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Analysis of "The Raven"

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on 19 September 2014

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Transcript of Analysis of "The Raven"

Analysis of "The Raven"
The Supernatural
Musician mourning the loss of his true love, Lenore
Odd visitor arrives
Visitor has a strange conversation with the musician
Cadenced juxtaposition of "Lenore" and "Nevermore"
Possesses a deep level of guilt for the death of Lenore
The Mind of Poe
Late at night
Black and white
Single candle
Piano becomes the stage
House is a mess
Alcohol as an escape from reality
Pallas bust is replaced with a skull
Composed by Edgar Allan Poe (1809-1849), "The Raven" (1845), while possessing dark and ominous tones, was not a mere indication of the macabre mental state of a sorrowful man, as it was additionally reflective of the elements of emotion, symbolism, and supernaturalism that remained prevalent in art and literature within the Dark Romantic Movement of the early 19th century.
Published "The Raven" in 1845
Wife diagnosed with TB shortly before his work "The Raven" is published
Much loss in Poe's life: mother, father, adoptive mother, and brother
Impoverished for much of his life
Familiar with hardship
The emotions that are evoked with the depictions of the characters are what typifies this as a work of Dark Romanticism
Male musician in early 20's
Turns to alcohol after Lenore dies
Disheveled and distraught
Display of raw grief and sorrow on a scale that begins to alarm the audience
Lenore depicted as young and beautiful
Seen as sweet and innocent
Her memory haunts the musician
Multiple poems by Poe mention a deceased Lenore
Emotion cont.
The Raven is detached, apathetic and cryptic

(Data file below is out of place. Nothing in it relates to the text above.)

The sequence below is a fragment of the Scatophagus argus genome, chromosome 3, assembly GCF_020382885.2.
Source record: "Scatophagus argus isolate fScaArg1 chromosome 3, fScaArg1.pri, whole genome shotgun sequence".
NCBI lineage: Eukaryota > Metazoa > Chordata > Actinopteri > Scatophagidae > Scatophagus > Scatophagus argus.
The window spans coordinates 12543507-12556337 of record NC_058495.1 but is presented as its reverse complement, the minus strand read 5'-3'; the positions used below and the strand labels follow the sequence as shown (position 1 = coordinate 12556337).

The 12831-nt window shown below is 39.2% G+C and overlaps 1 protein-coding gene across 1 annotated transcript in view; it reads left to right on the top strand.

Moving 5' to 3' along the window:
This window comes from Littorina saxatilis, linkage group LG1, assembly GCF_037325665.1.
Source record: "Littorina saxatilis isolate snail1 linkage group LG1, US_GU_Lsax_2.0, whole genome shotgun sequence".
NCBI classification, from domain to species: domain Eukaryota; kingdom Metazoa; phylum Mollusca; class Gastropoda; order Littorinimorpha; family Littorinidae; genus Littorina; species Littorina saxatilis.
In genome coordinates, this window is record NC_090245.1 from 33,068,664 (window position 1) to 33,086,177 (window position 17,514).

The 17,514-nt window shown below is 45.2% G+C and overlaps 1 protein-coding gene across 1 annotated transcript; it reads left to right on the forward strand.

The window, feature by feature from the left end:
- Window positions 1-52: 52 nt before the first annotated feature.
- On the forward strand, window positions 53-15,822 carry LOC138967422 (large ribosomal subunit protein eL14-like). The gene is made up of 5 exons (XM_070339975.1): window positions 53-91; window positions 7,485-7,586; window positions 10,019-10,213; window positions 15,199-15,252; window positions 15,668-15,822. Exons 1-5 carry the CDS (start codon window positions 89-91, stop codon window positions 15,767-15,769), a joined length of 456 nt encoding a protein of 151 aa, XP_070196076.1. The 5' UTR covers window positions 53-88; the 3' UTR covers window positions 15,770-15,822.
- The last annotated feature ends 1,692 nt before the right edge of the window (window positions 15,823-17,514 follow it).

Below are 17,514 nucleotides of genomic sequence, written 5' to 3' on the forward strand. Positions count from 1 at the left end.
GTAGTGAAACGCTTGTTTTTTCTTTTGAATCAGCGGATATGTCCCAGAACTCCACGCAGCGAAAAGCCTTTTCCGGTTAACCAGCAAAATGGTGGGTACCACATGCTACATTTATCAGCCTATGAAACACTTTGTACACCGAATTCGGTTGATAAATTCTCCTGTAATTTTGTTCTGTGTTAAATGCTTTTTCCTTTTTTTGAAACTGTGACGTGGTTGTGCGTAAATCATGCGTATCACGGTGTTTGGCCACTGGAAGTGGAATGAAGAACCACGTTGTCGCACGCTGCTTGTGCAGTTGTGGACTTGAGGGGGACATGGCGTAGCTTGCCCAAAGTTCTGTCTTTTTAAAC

Portrayed in low light and fuzzy to accentuate the idea that this is all occurring in the musician's mind
Emotion cont.
Thought Experiment
If you had the skull of a loved one, would it be more distressing to put it away to be forgotten or to display it as a reminder of your lost love ?
On this home by horror haunted - tell me truly, I implore -
Is there - is there balm in Gilead? - tell me - tell me, I implore!'
Quoth the raven, `Nevermore.
Tell this soul with sorrow laden if, within the distant Aidenn,
It shall clasp a sainted maiden whom the angels name Lenore-
Clasp a rare and radiant maiden, whom the angels name Lenore?
While appearing divergent from the classical perception of literary Romanticism, Edgar Allan Poe's "The Raven" emphasizes the macabre emotionality that is endemic of the Dark Romantic Movement. Emphatically renowned for its rhythmic cadency, this narrative poem is evocative of the amplifying turmoil that is precipitated by the mournful loss of love and cerebral lucidity. Through the originative utilization of metaphoric imagery, the supernatural realm of depressive mania transcends rationality and illustrates the literary characterization of a man that has succumbed to his self-destructive vices.
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